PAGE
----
A new study has found that nearly all pancreatic cancers enslave and deform mitochondria, the powerhouses of cells, and force them to divide unnaturally, to lose their normal shape and collapse around the cell's nucleus. 

This creates an environment even more conducive to tumor growth. 

The researchers looked at tumors caused by mutations in the gene Ras, which is mutated in up to 30 percent of all cancers. Ras activates a cellular signaling pathway, the MAP kinase pathway, that was discovered years ago by University of Virginia researchers Michael J. Weber, PhD, and Thomas W. Sturgill, MD, PhD. That cellular communication, the new study determined, is prompting mitochondria to act very strangely, to divide with a frequency they normally wouldn't.

While mitochondria are popularly thought to resemble beans floating in the cellular cytoplasm, recent research has shown they're actually long, stringy interconnected networks. They constantly fuse and divide in response to bodily demands. Ras appears to send that division process into overdrive, both in mouse models and in cell lines created from human pancreatic cancer samples.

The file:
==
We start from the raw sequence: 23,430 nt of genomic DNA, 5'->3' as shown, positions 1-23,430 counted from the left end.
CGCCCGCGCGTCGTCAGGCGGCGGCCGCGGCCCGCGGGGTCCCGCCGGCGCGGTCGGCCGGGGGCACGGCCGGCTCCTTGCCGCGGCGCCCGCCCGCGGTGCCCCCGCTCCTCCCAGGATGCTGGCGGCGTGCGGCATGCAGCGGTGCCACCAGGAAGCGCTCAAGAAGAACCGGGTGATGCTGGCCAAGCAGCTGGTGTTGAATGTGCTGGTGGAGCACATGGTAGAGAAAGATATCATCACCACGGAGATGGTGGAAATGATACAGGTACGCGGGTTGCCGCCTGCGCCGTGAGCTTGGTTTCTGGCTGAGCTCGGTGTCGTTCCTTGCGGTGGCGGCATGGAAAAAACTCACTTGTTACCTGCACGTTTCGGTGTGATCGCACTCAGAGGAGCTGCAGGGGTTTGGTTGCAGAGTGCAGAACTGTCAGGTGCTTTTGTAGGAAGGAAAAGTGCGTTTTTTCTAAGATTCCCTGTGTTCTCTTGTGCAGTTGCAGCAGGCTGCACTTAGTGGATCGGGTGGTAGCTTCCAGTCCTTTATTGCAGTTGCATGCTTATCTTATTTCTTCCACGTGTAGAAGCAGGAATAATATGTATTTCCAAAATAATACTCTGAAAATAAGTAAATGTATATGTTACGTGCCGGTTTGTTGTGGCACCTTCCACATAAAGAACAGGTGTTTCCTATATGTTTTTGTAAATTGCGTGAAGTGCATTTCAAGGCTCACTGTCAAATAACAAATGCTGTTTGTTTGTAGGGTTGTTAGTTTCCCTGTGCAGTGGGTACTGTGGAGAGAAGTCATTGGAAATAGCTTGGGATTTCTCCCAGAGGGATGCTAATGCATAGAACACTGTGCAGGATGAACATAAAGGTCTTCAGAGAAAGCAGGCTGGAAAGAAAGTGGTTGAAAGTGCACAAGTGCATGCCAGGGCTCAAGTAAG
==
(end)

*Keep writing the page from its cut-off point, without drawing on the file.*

By blocking this process, doctors one day may be able to block the growth of such tumors.

"Perhaps in combination with other inhibitors, we can target this process of mitochondrial division, mitochondrial fission," said David Kashatus, PhD, of the University of Virginia Department of Microbiology, Immunology and Cancer Biology. "Hopefully we can make a difference in some of these cancers."

That finding points to a promising new target for developing cancer drugs. "Over the years, the scientific community has identified vulnerabilities in some of the pathways activated by Ras, targets we can drug that can inhibit tumor growth for a short time," Kashatus said. "The problem is, the tumors always find a way to come back. We need additional targets. And what this new finding may provide is an additional target in Ras- and MAP kinase-driven cancers."

Published in Molecular Cell. Co-authored by Jennifer A. Kashatus, Aldo Nascimento, Lindsey J. Myers, Annie Sher, Frances L. Byrne, Kyle L. Hoehn, Christopher M. Counter and Kashatus.